From small businesses to global conglomerates, digital transformation is taking place across all sectors and sizes of organisations. It’s one of the key decisions that business decision-makers find themselves faced with.
According to a 2017 survey from Progress Software, 96% of companies consider it ‘important or critical’ to their development, while MIT Centre for Business discovered that digital transformation can have a hugely positive effect, with 26% of businesses investing in innovation being more profitable than their average industry competitors.
In a bid to embrace and elevate IT systems and services, information security considerations are at risk of being downgraded. For example, despite a huge regulatory focus on the security of personal information and company-held data, the security of data travelling across and stored in the cloud can be an afterthought. But with digital transformation projects often relying on the use of cloud-enabled infrastructure and services, the risks of not securing data often outweigh the rewards.
Cloud-related IT security incidents are not uncommon, in fact, and are among the costliest for businesses to recover from. Kaspersky Lab research* shows that incidents affecting IT infrastructure hosted by a third-party cost £1.2m for enterprises and £90,000 for SMBs. Instead of benefiting companies, digital transformation strategies could in fact be leaving them exposed and vulnerable. According to Forrester (as reported in Forbes), 31% IT decision-makers are already worried about the security aspects of digital transformation.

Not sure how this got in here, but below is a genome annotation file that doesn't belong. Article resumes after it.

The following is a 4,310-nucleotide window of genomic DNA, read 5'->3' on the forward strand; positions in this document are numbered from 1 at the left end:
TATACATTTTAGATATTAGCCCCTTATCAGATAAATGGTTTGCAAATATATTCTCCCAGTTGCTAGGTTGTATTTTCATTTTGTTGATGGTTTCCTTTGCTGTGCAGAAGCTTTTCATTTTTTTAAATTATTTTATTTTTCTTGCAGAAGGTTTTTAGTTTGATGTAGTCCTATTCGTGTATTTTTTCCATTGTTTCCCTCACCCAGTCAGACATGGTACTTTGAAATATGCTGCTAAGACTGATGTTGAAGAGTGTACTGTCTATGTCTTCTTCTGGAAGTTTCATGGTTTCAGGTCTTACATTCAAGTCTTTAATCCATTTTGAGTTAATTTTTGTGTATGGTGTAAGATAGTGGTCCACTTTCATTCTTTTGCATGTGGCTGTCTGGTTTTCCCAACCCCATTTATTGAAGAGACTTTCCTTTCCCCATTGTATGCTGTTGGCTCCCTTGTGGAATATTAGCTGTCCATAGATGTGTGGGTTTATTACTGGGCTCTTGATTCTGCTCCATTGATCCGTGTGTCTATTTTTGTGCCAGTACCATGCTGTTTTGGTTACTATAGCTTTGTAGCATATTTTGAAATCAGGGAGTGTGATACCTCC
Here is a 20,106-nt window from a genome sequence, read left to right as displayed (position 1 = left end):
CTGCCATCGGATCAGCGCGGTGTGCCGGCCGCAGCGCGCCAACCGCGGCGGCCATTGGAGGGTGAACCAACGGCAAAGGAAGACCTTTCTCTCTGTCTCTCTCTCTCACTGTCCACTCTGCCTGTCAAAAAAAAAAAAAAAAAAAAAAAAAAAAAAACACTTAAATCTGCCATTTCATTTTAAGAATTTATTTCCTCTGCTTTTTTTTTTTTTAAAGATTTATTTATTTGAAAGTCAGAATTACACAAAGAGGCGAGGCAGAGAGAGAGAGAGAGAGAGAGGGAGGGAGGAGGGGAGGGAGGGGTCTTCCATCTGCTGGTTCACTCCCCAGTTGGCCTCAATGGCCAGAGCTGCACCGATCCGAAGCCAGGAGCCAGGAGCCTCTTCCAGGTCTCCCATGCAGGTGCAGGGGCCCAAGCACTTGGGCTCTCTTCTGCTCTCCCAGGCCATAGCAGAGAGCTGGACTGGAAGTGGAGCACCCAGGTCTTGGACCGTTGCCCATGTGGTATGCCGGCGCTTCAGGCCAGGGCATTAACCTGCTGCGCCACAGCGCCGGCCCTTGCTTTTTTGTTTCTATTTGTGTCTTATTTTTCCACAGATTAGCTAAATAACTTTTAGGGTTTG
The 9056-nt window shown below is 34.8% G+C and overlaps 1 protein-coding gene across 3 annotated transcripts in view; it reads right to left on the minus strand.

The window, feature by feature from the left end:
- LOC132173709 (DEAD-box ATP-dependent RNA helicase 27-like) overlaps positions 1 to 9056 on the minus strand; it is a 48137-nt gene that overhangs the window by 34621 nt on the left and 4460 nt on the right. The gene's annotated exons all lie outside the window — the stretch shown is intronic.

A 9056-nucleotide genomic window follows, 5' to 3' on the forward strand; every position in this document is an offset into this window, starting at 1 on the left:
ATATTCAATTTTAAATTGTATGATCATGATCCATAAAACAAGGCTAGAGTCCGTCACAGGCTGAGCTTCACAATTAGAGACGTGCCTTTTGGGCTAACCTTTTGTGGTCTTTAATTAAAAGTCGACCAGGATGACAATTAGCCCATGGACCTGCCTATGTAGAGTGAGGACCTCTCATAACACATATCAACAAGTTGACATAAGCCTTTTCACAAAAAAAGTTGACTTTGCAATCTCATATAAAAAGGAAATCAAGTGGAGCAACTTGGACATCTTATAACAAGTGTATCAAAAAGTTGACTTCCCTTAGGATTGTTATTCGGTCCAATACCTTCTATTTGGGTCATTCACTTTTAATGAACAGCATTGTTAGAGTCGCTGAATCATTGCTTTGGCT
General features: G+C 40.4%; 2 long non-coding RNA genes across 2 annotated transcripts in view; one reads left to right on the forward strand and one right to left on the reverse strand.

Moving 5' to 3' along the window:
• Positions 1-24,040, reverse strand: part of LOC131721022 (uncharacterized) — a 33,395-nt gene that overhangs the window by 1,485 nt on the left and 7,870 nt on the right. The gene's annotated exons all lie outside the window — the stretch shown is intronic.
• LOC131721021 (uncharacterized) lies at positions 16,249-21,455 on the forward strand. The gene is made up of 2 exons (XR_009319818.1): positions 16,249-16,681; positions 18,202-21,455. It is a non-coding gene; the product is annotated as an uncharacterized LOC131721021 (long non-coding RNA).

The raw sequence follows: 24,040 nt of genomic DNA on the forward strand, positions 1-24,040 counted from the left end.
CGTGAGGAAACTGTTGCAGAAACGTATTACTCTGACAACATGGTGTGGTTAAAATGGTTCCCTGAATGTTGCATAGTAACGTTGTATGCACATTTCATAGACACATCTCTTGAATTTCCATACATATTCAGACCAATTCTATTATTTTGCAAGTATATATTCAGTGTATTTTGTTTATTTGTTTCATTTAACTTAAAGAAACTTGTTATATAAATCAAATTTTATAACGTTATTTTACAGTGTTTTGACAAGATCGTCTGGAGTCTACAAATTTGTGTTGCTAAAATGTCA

A data breach or IT security incident could impact transformation strategies and, in turn, business innovation and growth. Embracing digital transformation strategies involves facilitating the movement and sharing of data, meaning that cyber security needs to be built into any data processes from the start, if data is to be secured.
Some 90% of businesses are now using cloud computing in some shape or form, to improve cost efficiencies and grow their infrastructure according to demand. While this means that businesses are becoming more agile, it is also impacting the transparency of data exposure. Data ‘on the go’ (including data that’s held and processed in cloud environments or in third-party IT infrastructure), presents businesses with new security issues, and, as a result, new costs.
According to our research, the most expensive cyber security incidents over the past year have been related to cloud environments and data protection. For SMBs, two-in-three of the most expensive cyber security incidents are related to the cloud.
Processing data ‘on the go’ is an inevitable part of digital transformation. However, the high costs of associated security incidents could pose a threat to future digital transformation strategies. In addition, IT security budgets are expected to rise over the next three years across all segments – small businesses and enterprises alike predict they will spend up to 15% more on cyber security in this time, while SMBs predict a similar 14% increase.
So, with cyber security incidents being far-reaching and costly, the boardroom/c-suite is increasingly taking part in the cyber security-provisioning debate, as part of a wider discussion about digital transformation.
Kaspersky Lab research suggests that c-suite executives now feel they have a personal and professional stake in the changes being made. Enterprises are now spending close to 33% of their IT budget (around £6.8m) on cyber security. This demonstrates clearly the importance executive management is now assigns to the organisational security requirement.
*IT Security Economics Report 2018: The Financial Impact of Digital Transformation: Elevating IT Security to the Boardroom, Kaspersky Lab (2018).